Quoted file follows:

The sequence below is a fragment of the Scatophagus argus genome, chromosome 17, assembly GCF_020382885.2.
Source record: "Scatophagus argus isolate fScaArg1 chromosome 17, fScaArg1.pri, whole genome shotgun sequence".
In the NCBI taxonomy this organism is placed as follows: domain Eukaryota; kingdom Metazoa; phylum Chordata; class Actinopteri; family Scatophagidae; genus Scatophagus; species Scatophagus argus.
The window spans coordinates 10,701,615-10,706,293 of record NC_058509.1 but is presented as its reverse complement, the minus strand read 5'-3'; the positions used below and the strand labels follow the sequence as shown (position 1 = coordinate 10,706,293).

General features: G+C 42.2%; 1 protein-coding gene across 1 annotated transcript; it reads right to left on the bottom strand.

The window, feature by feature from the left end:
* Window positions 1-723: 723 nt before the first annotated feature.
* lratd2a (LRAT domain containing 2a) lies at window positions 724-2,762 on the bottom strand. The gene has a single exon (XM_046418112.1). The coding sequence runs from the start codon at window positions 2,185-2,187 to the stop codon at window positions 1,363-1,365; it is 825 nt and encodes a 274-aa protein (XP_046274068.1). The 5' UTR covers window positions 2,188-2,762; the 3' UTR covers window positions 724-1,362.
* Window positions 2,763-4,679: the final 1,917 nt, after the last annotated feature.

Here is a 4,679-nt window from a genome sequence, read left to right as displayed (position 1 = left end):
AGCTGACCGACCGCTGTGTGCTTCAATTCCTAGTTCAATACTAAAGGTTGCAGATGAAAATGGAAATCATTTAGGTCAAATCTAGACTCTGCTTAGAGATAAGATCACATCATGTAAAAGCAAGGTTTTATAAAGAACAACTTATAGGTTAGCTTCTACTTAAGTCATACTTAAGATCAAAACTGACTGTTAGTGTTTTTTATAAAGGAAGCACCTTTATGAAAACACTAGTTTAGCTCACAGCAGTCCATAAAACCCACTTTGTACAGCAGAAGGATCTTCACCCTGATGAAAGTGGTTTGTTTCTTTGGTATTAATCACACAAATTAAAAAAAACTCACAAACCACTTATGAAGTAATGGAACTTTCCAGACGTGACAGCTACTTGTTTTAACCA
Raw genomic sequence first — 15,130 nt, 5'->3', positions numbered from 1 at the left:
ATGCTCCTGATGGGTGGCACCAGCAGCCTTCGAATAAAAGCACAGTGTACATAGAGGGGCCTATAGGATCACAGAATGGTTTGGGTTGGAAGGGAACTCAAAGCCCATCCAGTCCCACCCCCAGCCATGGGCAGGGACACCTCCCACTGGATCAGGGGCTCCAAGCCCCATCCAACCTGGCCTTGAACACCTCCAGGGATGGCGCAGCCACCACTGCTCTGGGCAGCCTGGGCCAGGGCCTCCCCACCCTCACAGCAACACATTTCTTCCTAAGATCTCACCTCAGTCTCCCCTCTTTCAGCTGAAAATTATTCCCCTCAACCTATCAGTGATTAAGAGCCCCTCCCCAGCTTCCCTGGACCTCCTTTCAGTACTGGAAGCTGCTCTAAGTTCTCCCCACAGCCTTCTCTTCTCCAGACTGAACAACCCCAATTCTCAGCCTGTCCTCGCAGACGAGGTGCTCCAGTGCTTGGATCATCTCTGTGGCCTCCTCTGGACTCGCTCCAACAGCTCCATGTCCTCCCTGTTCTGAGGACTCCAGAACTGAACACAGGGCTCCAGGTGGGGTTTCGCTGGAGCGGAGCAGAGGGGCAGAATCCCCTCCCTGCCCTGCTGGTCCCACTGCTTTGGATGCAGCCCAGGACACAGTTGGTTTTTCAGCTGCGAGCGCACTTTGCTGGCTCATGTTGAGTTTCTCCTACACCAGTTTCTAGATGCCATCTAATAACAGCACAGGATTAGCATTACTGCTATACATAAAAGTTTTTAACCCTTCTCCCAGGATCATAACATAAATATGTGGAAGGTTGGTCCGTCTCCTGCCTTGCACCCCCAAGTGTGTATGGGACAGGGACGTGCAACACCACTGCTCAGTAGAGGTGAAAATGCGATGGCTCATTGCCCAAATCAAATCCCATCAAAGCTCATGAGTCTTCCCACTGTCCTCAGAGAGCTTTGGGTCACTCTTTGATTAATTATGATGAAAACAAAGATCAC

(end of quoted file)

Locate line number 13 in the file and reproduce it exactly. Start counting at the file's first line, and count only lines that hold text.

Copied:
ATGCTCCTGATGGGTGGCACCAGCAGCCTTCGAATAAAAGCACAGTGTACATAGAGGGGCCTATAGGATCACAGAATGGTTTGGGTTGGAAGGGAACTCAAAGCCCATCCAGTCCCACCCCCAGCCATGGGCAGGGACACCTCCCACTGGATCAGGGGCTCCAAGCCCCATCCAACCTGGCCTTGAACACCTCCAGGGATGGCGCAGCCACCACTGCTCTGGGCAGCCTGGGCCAGGGCCTCCCCACCCTCACAGCAACACATTTCTTCCTAAGATCTCACCTCAGTCTCCCCTCTTTCAGCTGAAAATTATTCCCCTCAACCTATCAGTGATTAAGAGCCCCTCCCCAGCTTCCCTGGACCTCCTTTCAGTACTGGAAGCTGCTCTAAGTTCTCCCCACAGCCTTCTCTTCTCCAGACTGAACAACCCCAATTCTCAGCCTGTCCTCGCAGACGAGGTGCTCCAGTGCTTGGATCATCTCTGTGGCCTCCTCTGGACTCGCTCCAACAGCTCCATGTCCTCCCTGTTCTGAGGACTCCAGAACTGAACACAGGGCTCCAGGTGGGGTTTCGCTGGAGCGGAGCAGAGGGGCAGAATCCCCTCCCTGCCCTGCTGGTCCCACTGCTTTGGATGCAGCCCAGGACACAGTTGGTTTTTCAGCTGCGAGCGCACTTTGCTGGCTCATGTTGAGTTTCTCCTACACCAGTTTCTAGATGCCATCTAATAACAGCACAGGATTAGCATTACTGCTATACATAAAAGTTTTTAACCCTTCTCCCAGGATCATAACATAAATATGTGGAAGGTTGGTCCGTCTCCTGCCTTGCACCCCCAAGTGTGTATGGGACAGGGACGTGCAACACCACTGCTCAGTAGAGGTGAAAATGCGATGGCTCATTGCCCAAATCAAATCCCATCAAAGCTCATGAGTCTTCCCACTGTCCTCAGAGAGCTTTGGGTCACTCTTTGATTAATTATGATGAAAACAAAGATCAC